There are still many gaps in the knowledge of how a protective CD4+ T cell response against Leishmania is activated, maintained, and controlled (26). In the last years it has been demonstrated that the expression of co-inhibitory receptors on activated T cells during the course of an immune response plays a pivotal role in dampening T cell activity (27–29). Moreover, blocking antibodies against some of those receptors, such as programmed cell death (PD)-1 (CD279) and programmed cell death ligand (PD-L)-1 (CD274, B7-H1), expressed by T cells and antigen presenting cells (APCs), respectively, could restore T cell function in skin cancer (30, 31). However, the role of the PD-1/PD-L1 axis during acquisition of immunity against many infectious agents is still not well-established, and this pathway may even suppress immunity, allowing chronic infections (16, 31, 32). To date, it has been shown in different murine infection models of Leishmania that blocking the PD-1/PD-L1 axis restores T cell function, resulting in increased IFN-γ production and diminished parasite burden (33–36). However, it is not clear how the PD-1/PD-L1 axis modulates CD4+ T cells during infection with Leishmania. In addition, human data is scarce and little is known about the expression of PD-1 by different CD4+ T cell subsets during chronic parasitic infections such as CL. Therefore, a better understanding of this pathway is of utmost importance to enhance the development of new therapeutic concepts.
To provide better insight on the role of the PD-1/PD-L1 axis during CL, we initially investigated PD-1 expression on CD4+ T cells from different patient cohorts and healthy individuals. Additionally, using a murine model of CL, we determined the cell types that expressed PD-1 and PD-L1 upon infection and analyzed the immune response of PD-L1-deficient mice (Pdl1−/−) after infection with L. major. Our data describe for the first time the immunological consequences of interrupting the PD-1/PD-L1 axis during the immune response against CL and provide evidence that this axis as an important regulator of CD4+Ly6Chi T effector cells and CD4+Foxp3+ regulatory T cells during CL.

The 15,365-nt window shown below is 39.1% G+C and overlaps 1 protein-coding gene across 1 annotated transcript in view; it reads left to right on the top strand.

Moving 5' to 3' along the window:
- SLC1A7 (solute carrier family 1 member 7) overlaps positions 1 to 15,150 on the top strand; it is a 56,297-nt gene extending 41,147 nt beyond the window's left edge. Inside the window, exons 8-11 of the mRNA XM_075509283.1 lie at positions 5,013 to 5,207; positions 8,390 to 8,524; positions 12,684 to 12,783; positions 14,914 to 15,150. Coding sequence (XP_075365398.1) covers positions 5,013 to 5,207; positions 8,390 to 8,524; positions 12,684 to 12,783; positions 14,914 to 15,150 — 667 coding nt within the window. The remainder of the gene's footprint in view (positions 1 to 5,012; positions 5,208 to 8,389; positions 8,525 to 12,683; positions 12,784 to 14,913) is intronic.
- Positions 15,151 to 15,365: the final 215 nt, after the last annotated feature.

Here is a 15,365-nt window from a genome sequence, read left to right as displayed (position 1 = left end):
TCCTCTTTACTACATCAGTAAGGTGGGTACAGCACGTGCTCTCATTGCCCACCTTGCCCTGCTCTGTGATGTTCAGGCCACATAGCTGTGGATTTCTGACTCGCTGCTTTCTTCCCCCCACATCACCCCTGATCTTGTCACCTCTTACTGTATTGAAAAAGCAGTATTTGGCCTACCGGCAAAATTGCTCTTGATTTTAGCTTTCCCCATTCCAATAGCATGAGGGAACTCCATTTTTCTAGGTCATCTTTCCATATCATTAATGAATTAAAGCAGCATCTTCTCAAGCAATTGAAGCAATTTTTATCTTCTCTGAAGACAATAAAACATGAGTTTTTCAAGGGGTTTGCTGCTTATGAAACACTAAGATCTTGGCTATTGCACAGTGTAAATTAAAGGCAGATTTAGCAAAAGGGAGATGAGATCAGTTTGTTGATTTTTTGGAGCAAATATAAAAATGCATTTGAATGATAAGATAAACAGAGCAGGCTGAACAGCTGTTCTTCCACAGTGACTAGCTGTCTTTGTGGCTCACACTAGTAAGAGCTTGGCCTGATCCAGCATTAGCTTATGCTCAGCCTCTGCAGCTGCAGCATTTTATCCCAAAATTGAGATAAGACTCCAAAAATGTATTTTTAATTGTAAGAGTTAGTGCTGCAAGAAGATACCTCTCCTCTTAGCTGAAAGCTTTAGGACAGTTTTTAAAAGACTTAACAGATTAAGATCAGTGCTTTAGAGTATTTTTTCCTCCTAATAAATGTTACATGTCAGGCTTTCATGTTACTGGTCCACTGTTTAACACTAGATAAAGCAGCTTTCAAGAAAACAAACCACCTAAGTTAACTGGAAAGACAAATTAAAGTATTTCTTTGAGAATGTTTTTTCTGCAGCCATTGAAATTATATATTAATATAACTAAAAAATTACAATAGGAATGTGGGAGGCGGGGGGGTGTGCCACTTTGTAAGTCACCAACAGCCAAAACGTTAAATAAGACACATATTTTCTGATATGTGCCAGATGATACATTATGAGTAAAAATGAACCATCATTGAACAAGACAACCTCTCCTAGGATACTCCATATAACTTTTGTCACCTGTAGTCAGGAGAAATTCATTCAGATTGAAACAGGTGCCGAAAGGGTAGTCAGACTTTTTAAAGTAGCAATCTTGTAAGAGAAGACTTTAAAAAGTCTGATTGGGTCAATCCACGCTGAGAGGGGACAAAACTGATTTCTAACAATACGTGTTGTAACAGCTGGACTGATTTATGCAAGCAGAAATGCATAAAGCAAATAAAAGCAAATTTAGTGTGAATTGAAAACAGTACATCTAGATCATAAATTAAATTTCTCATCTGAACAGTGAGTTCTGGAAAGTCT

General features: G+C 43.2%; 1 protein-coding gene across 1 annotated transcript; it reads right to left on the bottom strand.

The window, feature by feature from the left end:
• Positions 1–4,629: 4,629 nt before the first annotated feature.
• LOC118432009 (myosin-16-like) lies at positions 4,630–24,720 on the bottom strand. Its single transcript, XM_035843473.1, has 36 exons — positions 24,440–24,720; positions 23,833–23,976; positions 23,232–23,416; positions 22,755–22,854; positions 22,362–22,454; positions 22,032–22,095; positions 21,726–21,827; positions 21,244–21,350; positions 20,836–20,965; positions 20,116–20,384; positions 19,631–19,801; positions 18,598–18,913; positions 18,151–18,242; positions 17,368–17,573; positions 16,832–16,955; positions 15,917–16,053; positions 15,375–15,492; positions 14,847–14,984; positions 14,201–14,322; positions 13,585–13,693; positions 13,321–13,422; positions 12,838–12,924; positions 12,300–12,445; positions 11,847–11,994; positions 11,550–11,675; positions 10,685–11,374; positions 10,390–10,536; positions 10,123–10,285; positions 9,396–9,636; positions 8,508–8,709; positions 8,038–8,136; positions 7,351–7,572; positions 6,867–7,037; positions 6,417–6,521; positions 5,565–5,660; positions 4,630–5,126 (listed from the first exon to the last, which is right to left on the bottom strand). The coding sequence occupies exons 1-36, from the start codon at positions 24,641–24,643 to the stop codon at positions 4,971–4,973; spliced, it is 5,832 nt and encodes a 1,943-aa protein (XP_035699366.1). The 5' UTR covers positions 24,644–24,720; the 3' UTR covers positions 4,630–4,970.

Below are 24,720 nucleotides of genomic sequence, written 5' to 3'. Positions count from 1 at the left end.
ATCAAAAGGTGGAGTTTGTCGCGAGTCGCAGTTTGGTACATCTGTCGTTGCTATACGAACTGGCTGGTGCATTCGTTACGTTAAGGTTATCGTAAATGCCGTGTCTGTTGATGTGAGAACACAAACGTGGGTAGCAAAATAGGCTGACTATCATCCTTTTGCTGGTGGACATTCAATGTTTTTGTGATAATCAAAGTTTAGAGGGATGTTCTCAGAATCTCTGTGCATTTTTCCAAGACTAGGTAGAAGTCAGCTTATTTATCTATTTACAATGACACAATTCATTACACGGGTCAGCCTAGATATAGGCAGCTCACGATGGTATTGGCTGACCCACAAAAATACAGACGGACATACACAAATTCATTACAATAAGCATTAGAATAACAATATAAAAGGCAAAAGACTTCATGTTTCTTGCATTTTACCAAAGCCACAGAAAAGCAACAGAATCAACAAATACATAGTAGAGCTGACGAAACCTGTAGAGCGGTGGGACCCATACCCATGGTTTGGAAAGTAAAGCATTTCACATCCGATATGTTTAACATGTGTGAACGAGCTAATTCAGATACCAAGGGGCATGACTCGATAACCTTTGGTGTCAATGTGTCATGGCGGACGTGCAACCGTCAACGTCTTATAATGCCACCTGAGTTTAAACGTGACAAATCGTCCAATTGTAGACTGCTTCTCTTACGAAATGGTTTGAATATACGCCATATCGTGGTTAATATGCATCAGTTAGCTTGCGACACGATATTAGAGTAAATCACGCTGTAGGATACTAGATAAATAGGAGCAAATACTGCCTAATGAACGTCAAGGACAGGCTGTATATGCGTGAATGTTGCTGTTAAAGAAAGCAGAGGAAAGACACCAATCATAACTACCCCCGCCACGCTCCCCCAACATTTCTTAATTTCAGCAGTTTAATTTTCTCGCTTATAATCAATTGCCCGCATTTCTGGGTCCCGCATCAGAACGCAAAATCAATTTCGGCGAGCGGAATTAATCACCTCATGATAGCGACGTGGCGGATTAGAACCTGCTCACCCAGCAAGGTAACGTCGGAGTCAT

Materials and Methods
C57BL/6J and Pdl1−/− mice were bred in the animal facility of the Bernhard Nocht Institute for Tropical Medicine. Co-housed mice were used for comparison of wild-type (WT) and Pdl1−/−. All animal experiments were performed according to the German animal protection law under the supervision of a veterinarian. The responsible federal health authorities of the state of Hamburg (Behörde für Gesundheit und Verbraucherschutz) reviewed and approved the experimental protocol under the permission number N 027/2018. All mice were euthanized by cardiocentesis under deep CO2 narcosis, followed by confirmation through cervical dislocation. All animals were maintained in ventilated cages under low pathogen conditions. Age-matched (8–12 weeks old) female mice were used. IAM/FIOCRUZ Research Ethics Committee (Recife, Brazil) have approved the experimental protocols for this research (CAEE number 11083812.7.0000.5190). Selected individuals were invited to participate in the research and signed the “Term of Free and Informed Consent.” The selection of these individuals was based on criteria such as: being more than 12 years old, having confirmed diagnosis by the IAM/FIOCRUZ Leishmaniasis Reference Centre and being active lesion carriers. Our study group consisted of 10 patients with active CL and 10 patients post-treatment from Pernambuco rural endemic areas with one to four lesions and a disease with a mean duration of 50 days (15 days−3 months). Patients were submitted to blood collection after chemotherapy treatment with Glucantime® and clinical cure. The control group consisted of 10 healthy individuals from non-endemic areas with no previous history of CL and no prior blood transfusion. Patients and controls had a similar age range. Tables 1, 2 summarize clinical and laboratorial characteristics of active disease and of post-treatment patients, respectively.
Human Blood Collection and Peripheral Blood Mononuclear Cell Isolation